The News From Paris

In the apartment I rent in Paris, there’s cable television, something I purposely don’t have at home. I eye it warily as the woman agent taking care of the rental details turns it on. I didn’t bring my computer because I feared being online too much out of habits from home, for example.

At home, I read the news constantly because for the last 8 years I’ve felt as if I had somehow accidentally accepted a ride from a drunk driver. Reading the news was like looking out the window, to see if we would crash, and not reading the news was lying on the floor of the car, waiting for it to crash.

In going to Paris, I wanted some other options.

The agent leaves, and I watch a few moments of television.  Wolf Blitzer is smiling as he says things like candidates, battle, battleground. He sees himself as a postmodern boxing announcer for the Frasier-Lewis fight of this century. I am alarmed that the place he is standing in is my country, the place I have to go back to when the trip is done, so I turn off the television and get to work.

Downstairs on the sidewalk, I use one of the omnipresent glass phone cabins and call my friend Brandon.

Antoine would like us to go to this chateau on Saturday, for a picnic, Brandon says, as we plan the weekend. They light it with candles at night on Saturdays, and open it to the public.

Sounds great, I say. Not knowing quite how much this will be true.

*                                                          *                                                *

In Paris, strangers ask me for directions in French. Except for the panhandlers, who speak to me in English or who speak to me first in French, then English, when I say nothing.

The first flatters me somehow, though I’m always asked for directions, wherever I go. My face is such that I could as easily be from the place I’m visiting as not.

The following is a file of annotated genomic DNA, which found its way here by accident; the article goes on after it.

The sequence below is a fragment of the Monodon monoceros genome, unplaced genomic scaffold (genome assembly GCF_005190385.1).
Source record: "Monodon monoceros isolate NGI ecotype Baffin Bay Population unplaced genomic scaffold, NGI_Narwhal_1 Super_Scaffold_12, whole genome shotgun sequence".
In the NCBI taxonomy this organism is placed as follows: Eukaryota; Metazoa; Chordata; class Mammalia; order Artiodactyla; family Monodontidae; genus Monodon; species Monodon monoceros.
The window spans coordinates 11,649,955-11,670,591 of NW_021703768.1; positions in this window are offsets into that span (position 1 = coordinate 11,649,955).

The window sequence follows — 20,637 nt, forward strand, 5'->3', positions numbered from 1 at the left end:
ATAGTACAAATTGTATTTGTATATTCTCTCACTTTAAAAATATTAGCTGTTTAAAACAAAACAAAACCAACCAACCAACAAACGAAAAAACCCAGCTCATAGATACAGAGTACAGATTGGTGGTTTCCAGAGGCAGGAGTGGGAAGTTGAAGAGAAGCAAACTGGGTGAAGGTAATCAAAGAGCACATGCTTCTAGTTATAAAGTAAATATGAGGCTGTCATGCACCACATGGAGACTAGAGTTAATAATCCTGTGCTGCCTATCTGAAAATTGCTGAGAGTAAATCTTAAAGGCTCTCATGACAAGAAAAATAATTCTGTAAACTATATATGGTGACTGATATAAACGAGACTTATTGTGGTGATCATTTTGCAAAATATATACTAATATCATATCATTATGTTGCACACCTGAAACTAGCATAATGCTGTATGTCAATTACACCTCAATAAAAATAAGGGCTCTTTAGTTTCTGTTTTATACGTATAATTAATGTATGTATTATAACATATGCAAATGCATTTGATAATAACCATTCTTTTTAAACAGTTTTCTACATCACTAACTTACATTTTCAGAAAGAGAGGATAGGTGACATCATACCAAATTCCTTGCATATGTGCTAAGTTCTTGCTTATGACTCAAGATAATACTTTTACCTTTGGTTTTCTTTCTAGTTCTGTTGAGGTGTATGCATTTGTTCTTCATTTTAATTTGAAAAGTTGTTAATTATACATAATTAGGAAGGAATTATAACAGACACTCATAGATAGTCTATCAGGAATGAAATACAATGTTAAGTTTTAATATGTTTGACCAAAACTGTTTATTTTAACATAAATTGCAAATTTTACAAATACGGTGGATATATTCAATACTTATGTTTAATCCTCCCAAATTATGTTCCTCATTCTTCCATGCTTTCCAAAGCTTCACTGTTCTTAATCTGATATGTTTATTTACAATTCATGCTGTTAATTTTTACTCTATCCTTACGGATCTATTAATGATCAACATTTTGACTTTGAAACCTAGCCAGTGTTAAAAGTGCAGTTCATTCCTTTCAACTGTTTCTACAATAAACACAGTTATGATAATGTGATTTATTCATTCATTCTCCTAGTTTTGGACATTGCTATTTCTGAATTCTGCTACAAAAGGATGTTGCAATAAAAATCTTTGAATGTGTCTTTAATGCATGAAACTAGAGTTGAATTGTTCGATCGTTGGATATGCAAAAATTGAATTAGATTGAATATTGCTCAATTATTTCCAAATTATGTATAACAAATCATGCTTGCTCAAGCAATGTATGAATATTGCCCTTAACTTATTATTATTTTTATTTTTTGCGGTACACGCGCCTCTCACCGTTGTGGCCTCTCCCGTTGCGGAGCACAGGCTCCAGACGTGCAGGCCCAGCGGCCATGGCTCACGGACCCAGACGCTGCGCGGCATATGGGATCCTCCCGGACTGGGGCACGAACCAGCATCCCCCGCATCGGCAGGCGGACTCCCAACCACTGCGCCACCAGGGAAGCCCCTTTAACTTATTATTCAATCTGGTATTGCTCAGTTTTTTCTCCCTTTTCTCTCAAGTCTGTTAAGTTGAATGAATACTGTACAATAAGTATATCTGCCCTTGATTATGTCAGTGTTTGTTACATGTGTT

For the picnic, Brandon and I arrange to meet at an intersection near the Chatelet RER station. An ancient church sits there, a sand-colored stained Gothic creature, the windows smoked with age and broken. They knew how to build churches like this for a hundred years before they did, Brandon told me the day before. But they thought they were ugly and so they didn’t do it. On this street, it’s like the ghost of old Paris, sternly reviewing the new. It looks like an ancient alien spaceship that landed and then was abandoned, a little aloof from the need to be explained.

Around me, four steady streams of pedestrians meet, each coming from different directions. I turn, surveying them, until I find the one I determine they’ll come from, and sure enough, Brandon and his boyfriend Pascal emerge, a little late, and as we’ve left not much margin for error, we run, navigating the stairs two at a time to the ticket machines, which are mobbed. Brandon is frantically getting the exact train information from Antoine, who is already on the train with his new boyfriend. It doesn’t look remotely possible, and then it’s done somehow, and we are on the train, slack. I pull beers from my bag and pass them out. Pascal exclaims, happy. Antoine and his boyfriend Cédric emerge from the stairs, smiling, and we take turns having conversations mostly in French or mostly in English, until we arrive, and take turns with the one taxi in Melun, getting out to the palace.